The environmental movement is heavily associated with state regulation. Of course, this is natural, with most environmentalists favoring big government.
But libertarians shouldn’t discount environmentalism. We spend too much time on the long-dead debate over the existence of climate change, which only adds water to the mill of our opponents. The way forward, then, is not through denial, but through the promotion of markets and innovation, including the sharing economy, which can solve the problem far more effectively.
Fewer rooms mean fewer emissions
An important part of the sharing economy is housing, and it’s actually extremely beneficial for the environment.
Most of the better hotels pride themselves on top-notch service for their customers, but this service may not always be environmentally friendly. Just think about the need to have your sheets and towels washed every day, or your room vacuumed.
In the case of sharing an apartment or house, these decisions are left to the consumer, who naturally will not spend as much time cleaning and washing as the hotel staff, who are financially incentivized to do so.
Moreover, if the consumer is ideologically convinced of the need to protect the environment, he or she will instead be proactive in reducing these activities that produce an additional carbon footprint.
This thesis is supported by a 2018 study, which concluded that CO2 emissions per person decrease in proportion to the growth of people in a household. The cause is likely to be, in addition to the above thesis, pooled consumption for goods such as air conditioning, heating or light.
Indeed, thanks to platforms such as Airbnb, VRBO or CouchSurfing, six people in one household consume essentially the same amount of heat and light as if only one person lived in that household. So, if we contrast shared housing with a large hotel, where dozens or even hundreds of people are spread out in imaginary households, a really interesting picture emerges.
Ride sharing helps the environment
Cars are often cited as the biggest polluters of the planet. Thanks to platforms such as Turo or Getaround, the consumer can simply rent a car that would otherwise sit in a parking lot and remain unused.
As there is a more efficient use of existing assets, there is a reduced production of new cars. A study by the University of California Transportation Center reports that one car-sharing vehicle replaces the function of up to 13 private cars. Car sharing also makes it more affordable for people to use greener but more expensive alternatives, such as electric cars.
While it may be disadvantageous for the average consumer to buy an electric car due to its high price, this is certainly no longer the case for X number of consumers who carpool through one of the many platforms. Digital platforms thus enhance and improve the market’s allocative capacity, which makes it capable of achieving more socially optimal outcomes and reducing social costs as well.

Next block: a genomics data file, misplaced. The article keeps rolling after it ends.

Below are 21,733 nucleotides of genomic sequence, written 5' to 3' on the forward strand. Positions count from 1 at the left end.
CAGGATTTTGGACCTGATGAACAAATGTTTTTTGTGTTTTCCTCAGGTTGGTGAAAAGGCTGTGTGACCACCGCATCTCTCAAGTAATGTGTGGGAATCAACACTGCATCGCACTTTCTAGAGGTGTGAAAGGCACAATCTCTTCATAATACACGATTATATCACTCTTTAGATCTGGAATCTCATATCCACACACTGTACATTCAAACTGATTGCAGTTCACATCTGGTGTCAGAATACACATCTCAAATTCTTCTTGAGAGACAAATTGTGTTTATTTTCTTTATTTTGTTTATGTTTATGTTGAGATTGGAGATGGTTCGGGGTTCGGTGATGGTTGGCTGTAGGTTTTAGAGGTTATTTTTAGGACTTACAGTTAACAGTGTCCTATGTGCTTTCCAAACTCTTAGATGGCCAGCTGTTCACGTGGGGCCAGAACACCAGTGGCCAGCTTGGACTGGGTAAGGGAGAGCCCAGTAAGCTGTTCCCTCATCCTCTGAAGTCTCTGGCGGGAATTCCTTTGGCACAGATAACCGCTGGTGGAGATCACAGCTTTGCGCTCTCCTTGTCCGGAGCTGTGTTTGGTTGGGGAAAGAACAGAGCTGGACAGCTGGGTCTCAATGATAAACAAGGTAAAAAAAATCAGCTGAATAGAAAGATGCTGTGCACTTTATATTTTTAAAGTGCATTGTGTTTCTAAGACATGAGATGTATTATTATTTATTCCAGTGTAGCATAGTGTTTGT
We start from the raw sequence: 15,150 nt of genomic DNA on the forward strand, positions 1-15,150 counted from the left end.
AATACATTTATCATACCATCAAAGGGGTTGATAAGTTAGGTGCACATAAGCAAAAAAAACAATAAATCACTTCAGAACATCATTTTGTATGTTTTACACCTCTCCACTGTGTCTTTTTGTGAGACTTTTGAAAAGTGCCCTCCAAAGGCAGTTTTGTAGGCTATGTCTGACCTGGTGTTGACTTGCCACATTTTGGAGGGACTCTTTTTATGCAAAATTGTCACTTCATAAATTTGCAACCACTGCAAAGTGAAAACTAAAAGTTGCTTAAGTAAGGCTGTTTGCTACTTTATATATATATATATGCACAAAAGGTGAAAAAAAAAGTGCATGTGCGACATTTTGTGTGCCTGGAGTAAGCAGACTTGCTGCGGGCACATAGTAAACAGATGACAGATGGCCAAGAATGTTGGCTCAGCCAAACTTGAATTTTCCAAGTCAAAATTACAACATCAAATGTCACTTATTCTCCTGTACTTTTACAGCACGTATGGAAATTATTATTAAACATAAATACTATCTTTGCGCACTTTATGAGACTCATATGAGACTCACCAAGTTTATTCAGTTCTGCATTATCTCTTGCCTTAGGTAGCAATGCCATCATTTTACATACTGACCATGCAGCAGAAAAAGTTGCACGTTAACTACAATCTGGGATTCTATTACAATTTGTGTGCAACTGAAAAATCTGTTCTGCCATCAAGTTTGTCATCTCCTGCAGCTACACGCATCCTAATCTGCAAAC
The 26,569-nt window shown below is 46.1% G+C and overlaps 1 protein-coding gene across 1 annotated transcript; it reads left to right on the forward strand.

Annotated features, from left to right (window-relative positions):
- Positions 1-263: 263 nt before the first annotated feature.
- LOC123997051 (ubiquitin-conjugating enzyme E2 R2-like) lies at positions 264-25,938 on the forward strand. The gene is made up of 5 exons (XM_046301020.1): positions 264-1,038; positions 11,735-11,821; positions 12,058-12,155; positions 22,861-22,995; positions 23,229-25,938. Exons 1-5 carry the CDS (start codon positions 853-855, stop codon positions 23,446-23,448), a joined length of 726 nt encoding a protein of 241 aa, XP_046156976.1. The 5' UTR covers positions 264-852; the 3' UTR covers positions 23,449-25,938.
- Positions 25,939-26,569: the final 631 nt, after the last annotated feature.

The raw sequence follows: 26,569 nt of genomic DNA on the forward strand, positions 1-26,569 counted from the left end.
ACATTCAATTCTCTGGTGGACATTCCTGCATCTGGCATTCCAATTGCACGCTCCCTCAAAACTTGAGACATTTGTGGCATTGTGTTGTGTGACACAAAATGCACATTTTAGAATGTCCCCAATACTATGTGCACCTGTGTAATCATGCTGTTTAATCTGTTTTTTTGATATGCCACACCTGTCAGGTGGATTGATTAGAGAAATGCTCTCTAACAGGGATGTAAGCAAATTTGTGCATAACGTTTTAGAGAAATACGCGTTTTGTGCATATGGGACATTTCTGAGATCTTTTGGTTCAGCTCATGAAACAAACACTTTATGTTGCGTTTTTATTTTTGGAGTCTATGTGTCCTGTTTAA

Emissions from road transport also reduce information sharing. Not only are traffic jams annoying, but they are also environmentally unfriendly. By avoiding them with navigation apps such as Waze, we save the environment. Here again, the information capacity of the market is enhanced.
Reducing emissions can also be achieved when looking for parking. Instead of spending hours searching for a parking space in a busy metropolis, just use the ParqEx app, which connects drivers to private parking spaces.
For those who don’t like even the more efficient car sharing, there is another alternative. And that’s absolutely emission-free bike sharing. A 2016 study shows that bike sharing in Shanghai reduced CO2 emissions by 25240 tons and saved up to 8358 tons of gasoline.
As always, human creativity is the best solution
At the moment, there is probably no sector that is developing as quickly and dynamically as the sharing economy. The market is able to protect nature thanks to newly developed technologies. So, the greatest resource for protecting nature is once again the human mind and creativity, which only needs to be allowed to create spontaneously. The question is whether governments are prepared to accept this fact.
This piece solely expresses the opinion of the author and not necessarily the organization as a whole. Students For Liberty is committed to facilitating a broad dialogue for liberty, representing a variety of opinions.